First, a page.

The only thing worse than losing your job is losing your job for no reason at all or for an unjust reason. Thankfully, there are employment laws that may allow workers to obtain redress in the event of an unlawful firing. If you have suffered wrongful termination, it's important to contact a local Atlanta employment lawyer for a consultation to determine whether a lawsuit is appropriate. It's also crucial to follow these four steps if you are considering a lawsuit:
Step #1: Inquire About the Reasons for Discharge
If you don't know why you've been fired from your job, then it's best to simply ask. Your employer's answer may be revealing. In fact, the answer the employer gives you may be the determining factor in your decision to file a wrongful termination lawsuit. Pay careful attention to what he or she says. Write down the gist of the conversation. Request that your employer put his reasons for terminating you into writing as soon as possible. Finally, consider recording the conversation, but only if you are certain that doing so does not violate any privacy laws.
Step #2: Contact a Wrongful Termination Lawyer
If you feel you may have been fired unjustly, it's important to consult with an experienced employment attorney immediately. The law can be complex. Whether you feel you have an airtight case or no case at all, there are numerous mitigating factors that may hurt or help your chances of obtaining compensation. To determine if you have grounds for a lawsuit, call an attorney who is knowledgeable about what constitutes a wrongful termination.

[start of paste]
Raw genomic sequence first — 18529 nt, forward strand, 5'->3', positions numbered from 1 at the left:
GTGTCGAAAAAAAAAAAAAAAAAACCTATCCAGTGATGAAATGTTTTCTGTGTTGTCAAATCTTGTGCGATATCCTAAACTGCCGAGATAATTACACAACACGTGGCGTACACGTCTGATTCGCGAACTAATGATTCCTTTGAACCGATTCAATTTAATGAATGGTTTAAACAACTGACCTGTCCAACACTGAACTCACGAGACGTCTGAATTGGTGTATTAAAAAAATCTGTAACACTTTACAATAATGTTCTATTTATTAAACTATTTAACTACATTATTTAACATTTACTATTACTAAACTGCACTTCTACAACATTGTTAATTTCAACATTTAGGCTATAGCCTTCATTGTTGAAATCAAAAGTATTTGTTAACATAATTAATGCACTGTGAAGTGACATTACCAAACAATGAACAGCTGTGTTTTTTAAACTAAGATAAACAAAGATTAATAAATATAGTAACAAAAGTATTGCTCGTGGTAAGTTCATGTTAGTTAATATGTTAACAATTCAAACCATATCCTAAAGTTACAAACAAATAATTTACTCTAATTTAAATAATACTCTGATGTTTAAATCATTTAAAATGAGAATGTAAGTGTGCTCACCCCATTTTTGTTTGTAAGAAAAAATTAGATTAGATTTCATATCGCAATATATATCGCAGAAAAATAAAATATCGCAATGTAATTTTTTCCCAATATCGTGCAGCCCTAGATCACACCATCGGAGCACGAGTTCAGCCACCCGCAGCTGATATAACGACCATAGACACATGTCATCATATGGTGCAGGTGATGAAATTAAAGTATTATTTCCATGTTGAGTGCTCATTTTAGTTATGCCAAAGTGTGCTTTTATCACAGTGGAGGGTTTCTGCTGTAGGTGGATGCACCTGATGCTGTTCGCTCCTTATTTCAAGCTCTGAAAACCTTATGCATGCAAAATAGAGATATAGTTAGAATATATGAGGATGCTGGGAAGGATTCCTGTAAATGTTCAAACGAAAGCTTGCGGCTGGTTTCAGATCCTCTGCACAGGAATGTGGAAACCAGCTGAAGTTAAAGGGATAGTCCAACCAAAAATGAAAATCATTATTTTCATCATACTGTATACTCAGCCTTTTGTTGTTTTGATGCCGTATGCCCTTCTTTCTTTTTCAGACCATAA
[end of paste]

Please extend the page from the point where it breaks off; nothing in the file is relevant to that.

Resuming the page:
Step #3: Understand Basic Wrongful Termination Statutes
Although labor laws vary from state to state, almost all states follow what is called an at-will employment policy. Essentially, the law states that an employer has the right to fire an employee at any time and for any reason without suffering legal repercussions, but there are exceptions.
You may have a legitimate case against your employer if you were fired for:
- Complaining about a protected issue.
- Refusing to violate the law, commit perjury, or discriminate.
- Discriminatory reasons.
Step #4: Obtain the Proper Evidence/Documentation
To successfully pursue a wrongful termination lawsuit, you must first prove that your employer fired you for an illegal reason. That means you'll need concrete evidence. Secure any and all correspondence between you and your employer, including emails, written letters, text messages, etc. Document any and all performance reviews. Ask for access to your personnel file, although your employer is not obligated to grant you access and it may require a subpoena from a lawyer.
Consider starting a journal to document the problems as they arise. Include names and contact information of all relevant parties. If a supervisor or manager commented on your good performance, write the conversation down immediately. Again, only record conversations if you're certain that doing so doesn't violate any privacy laws.
There are many other things to consider when pursuing a wrongful termination lawsuit, but these four steps should put you on the right path. If you need assistance evaluating your legal options, call the experienced lawyers at Barrett & Farahany, LLP for a free consultation at (404) 238-7299.